This year’s IMSAloquium featured an impressive amount of student engagement, with over 190 students and 150 different projects from SIRs (Student Inquiry and Research projects, a research opportunity for IMSA students), internships, and independent studies. Students presented on topics such as historical trends, particle physics at the LHC (Large Hadron Collider), the effectiveness of “dust defender” cards to more effectively scan for COVID, and much more. The Acronym had the opportunity to speak with Dr. Trainor from the SIR office about how this year’s IMSAloquium went as compared to previous years, and how things may change in the future. Also, if you missed IMSAloquium or want to look at what topics students presented on, you can do so by looking at the IMSA DigitalCommons.
According to Dr. Trainor, one of the most significant changes from last year’s IMSAloquium was the increase in the number of presentations, with students choosing to pursue individual instead of group SIRs and internships. Dr. Trainor attributed this change to students pursuing more unique interests.
IMSAloquium 2023 consisted of three different virtual (Zoom) morning sessions running from 8:30 to 11:55 AM, a keynote address from alumnus Dr. Angel Alvarez, and a poster session in the main gym from 1:40 to 3:10 PM. The Zoom presentations, while not offering as much of an interactive experience as the in-person poster presentations may have, allowed students’ families and mentors for their projects to more easily attend.
During his keynote address, Dr. Alvarez spoke about his experiences with coming to IMSA from the Chicago Public Schools system, and the new opportunities he had to pursue his own research. He explained some of his past research, including research conducted as an IMSA student. One of Dr. Alvarez’s research topics was stem cell pluripotency (ability of stem cells to differentiate into different varieties of cells) and its relation to cancer biology, and he continues his research as the director of Northwestern University’s Stem Cell Core. He also reflected on the difficulties and biases that marginalized groups face while working towards becoming scientists and noted the often harsh realities of the scientific community, such as the cutthroat nature of procuring grants for research. Despite the difficulty of scientific research and the hard work it requires, he ultimately encouraged IMSA students to persevere through these difficulties and take advantage of the excellent opportunities provided by the SIR office.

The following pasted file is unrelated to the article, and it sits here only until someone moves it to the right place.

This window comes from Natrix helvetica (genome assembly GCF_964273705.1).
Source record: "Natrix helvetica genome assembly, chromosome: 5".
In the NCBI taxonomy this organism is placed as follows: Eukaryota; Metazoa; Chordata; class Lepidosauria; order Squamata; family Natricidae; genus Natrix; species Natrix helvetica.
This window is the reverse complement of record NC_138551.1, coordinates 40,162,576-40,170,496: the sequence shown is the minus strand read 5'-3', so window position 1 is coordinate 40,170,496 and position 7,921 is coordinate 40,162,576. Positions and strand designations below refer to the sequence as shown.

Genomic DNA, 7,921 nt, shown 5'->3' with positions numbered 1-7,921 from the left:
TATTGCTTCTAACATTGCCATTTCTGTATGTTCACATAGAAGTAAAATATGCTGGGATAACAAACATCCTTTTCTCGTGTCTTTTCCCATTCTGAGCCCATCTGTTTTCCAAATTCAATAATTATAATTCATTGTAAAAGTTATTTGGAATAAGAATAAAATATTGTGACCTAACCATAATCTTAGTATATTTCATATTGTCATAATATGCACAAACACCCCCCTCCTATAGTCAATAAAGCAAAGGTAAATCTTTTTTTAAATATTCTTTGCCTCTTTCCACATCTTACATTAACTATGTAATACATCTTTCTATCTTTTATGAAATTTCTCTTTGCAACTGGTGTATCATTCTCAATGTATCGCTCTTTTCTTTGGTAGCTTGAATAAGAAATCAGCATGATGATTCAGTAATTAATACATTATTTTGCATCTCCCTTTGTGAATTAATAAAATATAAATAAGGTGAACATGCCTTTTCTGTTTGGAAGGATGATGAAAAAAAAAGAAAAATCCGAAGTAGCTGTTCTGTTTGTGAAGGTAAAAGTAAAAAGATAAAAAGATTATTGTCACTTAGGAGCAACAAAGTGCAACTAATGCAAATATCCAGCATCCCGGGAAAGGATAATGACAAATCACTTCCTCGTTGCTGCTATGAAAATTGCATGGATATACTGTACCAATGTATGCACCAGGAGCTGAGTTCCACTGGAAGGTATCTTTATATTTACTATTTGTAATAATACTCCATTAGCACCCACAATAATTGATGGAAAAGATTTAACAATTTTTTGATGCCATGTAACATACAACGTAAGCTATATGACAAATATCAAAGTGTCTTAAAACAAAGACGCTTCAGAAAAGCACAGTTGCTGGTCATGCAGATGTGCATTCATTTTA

During the in-person poster presentation in the afternoon, all IMSA students and staff had the opportunity to view students’ posters and discuss their research in the main gym, and could also hear presentations on student internships in IN2 (the Steve and Jaime Chen Center for Innovation and Inquiry). Some examples of student presentations included the aforementioned study of using “dust defender” cards to detect COVID at IMSA by Charles Ludwig (‘24), Ethan Remedios (‘24), and Josh Solone (‘24), a project on the benefits of expanding the CTA “L” service in Chicago’s south side by Samuel Go (‘23), a study into how indigenous Mexican medicine was affected following the Spanish conquest by Aldo Magaña (‘24), and a look at habitat models for the threatened sage grouse by Manasa Balasubramanian (‘24) and Annabelle Zhang (‘24).
Looking to the future, Dr. Trainor expressed hope to eventually return to in-person individual presentations that would allow sophomores to ask more in-depth questions and receive better information on the SIR program. He also hoped that the SIR office could increase enrollment in the program and give students more access to different projects. Looking back on the success of this year’s SIR program, Dr. Trainor spoke positively about the experience as a demonstration of student success and a major selling point for IMSA and noted that he had “pride and happiness through the roof” seeing students present. Overall, this year’s IMSAloquium was a success, and the SIR office is planning to only improve the experience in future years.